Julian Assange Wins Right to Appeal His U.S. Extradition

Hollie Adams/Reuters
Hollie Adams/Reuters
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A London court on Monday ruled that Julian Assange can appeal against his extradition to the United States, a decision which will be welcomed as a significant victory by his supporters but one which is also likely to extend his lengthy legal battle in Britain.

The ruling comes after two High Court judges in March deferred a decision about whether the WikiLeaks founder could launch a new appeal against an order from the U.K. government for him to be sent to the U.S. to face trial on espionage charges. The justices said at the time that Assange would be granted leave to appeal unless the American government could provide “satisfactory” assurances about the rights that Assange would have during a prospective trial.

Biden Says He’s ‘Considering’ Request to Drop Julian Assange’s Prosecution

The U.S. Embassy in London in April made assurances that the Australian journalist would not be “prejudiced by reason of his nationality” and said that he would be able to seek First Amendment rights. American officials also said he would not face the death penalty in his case.

In court Monday, however, Assange’s lawyers argued the assurance that he could seek First Amendment protections was “blatantly inadequate” and that an American court wouldn’t be bound by it, according to Reuters.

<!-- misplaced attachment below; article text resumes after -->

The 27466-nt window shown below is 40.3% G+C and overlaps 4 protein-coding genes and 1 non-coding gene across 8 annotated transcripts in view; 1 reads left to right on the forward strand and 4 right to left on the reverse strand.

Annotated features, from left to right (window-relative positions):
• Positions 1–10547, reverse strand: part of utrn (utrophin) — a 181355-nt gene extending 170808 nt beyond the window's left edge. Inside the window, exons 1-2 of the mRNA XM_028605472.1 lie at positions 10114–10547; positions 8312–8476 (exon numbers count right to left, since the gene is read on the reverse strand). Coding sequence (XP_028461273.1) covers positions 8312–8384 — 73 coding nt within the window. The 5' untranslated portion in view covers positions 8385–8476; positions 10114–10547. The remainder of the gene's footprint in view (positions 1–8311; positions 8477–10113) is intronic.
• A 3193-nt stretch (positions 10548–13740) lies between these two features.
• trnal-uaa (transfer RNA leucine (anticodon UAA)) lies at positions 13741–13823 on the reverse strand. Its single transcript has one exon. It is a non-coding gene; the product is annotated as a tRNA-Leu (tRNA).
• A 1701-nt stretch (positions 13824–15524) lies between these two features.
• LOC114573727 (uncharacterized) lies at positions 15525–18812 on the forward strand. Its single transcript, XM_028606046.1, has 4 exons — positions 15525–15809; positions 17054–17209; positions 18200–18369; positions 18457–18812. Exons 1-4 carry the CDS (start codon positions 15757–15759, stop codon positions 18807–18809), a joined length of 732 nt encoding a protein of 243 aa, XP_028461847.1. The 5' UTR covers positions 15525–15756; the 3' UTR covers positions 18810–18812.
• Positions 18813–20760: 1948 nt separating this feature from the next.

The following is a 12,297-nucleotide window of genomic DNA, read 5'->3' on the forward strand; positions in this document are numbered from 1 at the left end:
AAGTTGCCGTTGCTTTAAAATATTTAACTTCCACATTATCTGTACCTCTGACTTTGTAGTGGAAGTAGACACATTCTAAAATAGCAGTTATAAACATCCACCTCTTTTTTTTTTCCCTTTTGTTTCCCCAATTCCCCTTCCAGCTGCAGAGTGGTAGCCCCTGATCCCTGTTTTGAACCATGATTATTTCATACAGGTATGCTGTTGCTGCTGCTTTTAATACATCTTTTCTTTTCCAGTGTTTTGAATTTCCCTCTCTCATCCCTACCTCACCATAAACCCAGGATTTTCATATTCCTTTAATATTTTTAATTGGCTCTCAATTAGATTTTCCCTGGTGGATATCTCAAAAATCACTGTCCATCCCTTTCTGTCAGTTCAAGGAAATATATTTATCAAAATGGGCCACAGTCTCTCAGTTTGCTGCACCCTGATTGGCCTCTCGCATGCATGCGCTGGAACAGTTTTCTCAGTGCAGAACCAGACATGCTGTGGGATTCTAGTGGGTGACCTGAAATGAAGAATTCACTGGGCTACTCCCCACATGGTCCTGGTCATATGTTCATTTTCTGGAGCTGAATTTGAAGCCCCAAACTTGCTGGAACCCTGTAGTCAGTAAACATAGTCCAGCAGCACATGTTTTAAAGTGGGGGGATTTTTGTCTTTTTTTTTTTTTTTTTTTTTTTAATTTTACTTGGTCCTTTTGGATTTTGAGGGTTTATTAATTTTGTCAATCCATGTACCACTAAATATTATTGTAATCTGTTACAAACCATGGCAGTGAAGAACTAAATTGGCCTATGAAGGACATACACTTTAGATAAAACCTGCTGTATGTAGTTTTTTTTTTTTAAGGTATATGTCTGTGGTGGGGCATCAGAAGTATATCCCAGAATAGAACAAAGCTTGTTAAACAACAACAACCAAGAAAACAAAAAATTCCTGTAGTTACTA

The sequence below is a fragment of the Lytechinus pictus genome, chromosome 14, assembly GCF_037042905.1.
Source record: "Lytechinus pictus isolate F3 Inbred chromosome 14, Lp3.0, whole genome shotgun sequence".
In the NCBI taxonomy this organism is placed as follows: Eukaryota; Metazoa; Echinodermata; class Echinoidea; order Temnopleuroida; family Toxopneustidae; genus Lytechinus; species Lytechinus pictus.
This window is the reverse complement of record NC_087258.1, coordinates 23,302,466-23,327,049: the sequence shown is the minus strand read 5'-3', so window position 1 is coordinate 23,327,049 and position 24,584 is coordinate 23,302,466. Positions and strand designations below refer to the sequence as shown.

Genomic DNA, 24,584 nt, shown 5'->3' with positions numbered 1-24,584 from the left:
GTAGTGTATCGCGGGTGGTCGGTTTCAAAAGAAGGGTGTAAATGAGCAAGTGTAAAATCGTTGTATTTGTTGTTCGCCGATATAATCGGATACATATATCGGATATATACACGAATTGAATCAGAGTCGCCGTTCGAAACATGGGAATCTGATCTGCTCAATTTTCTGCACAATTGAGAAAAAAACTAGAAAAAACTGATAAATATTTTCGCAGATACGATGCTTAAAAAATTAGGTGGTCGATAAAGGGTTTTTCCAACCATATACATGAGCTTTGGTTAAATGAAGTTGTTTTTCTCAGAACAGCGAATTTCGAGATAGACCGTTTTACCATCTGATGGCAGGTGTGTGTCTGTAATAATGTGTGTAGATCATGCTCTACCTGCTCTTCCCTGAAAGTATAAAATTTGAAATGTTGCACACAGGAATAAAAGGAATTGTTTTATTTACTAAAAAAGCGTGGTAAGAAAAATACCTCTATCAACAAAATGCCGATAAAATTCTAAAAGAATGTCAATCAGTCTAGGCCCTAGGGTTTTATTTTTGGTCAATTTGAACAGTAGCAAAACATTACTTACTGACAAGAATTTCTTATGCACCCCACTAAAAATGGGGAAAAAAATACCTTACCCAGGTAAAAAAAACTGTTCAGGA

Assange has been indicted in the U.S. on charges related to WikiLeaks’ publication almost 15 years ago of classified documents and cables leaked to the organization by Army intelligence analyst Chelsea Manning. In 2012, Assange entered the Ecuadorian Embassy in London under diplomatic asylum to avoid extradition to Sweden over a rape allegation in a case that was later dropped.

He remained in the embassy until his relationship with the Ecuadorian government became increasingly frayed, culminating with him being kicked out of the building in 2019 and promptly arrested by British authorities for skipping bail.

The 52-year-old has spent the last five years in Belmarsh Prison—a high-security facility notorious for its tough conditions—while his fight against extradition has played out in the British courts. Assange’s family members have repeatedly expressed concerns about his health deteriorating in the prison and he was absent from court Monday on health grounds, his lawyer said, according to the Associated Press.

Assange’s supporters say his disclosures exposed the wrongdoing of the U.S. military in Afghanistan and Iraq. Prosecutors, on the other hand, argue that his leaks put lives in danger. Assange’s lawyers have claimed that he could be sentenced to up to 175 years in prison if found guilty in his case, but U.S. authorities say he would likely face a dramatically shorter sentence.

Last month, President Joe Biden said he is “considering” a request from Australia to scrap the prosecution altogether. Asked about Biden’s comments, Australian Prime Minister Anthony Albanese said in an interview that he was “increasingly optimistic about an outcome” in Assange’s long-running case, “but one certainly has not been delivered yet.”

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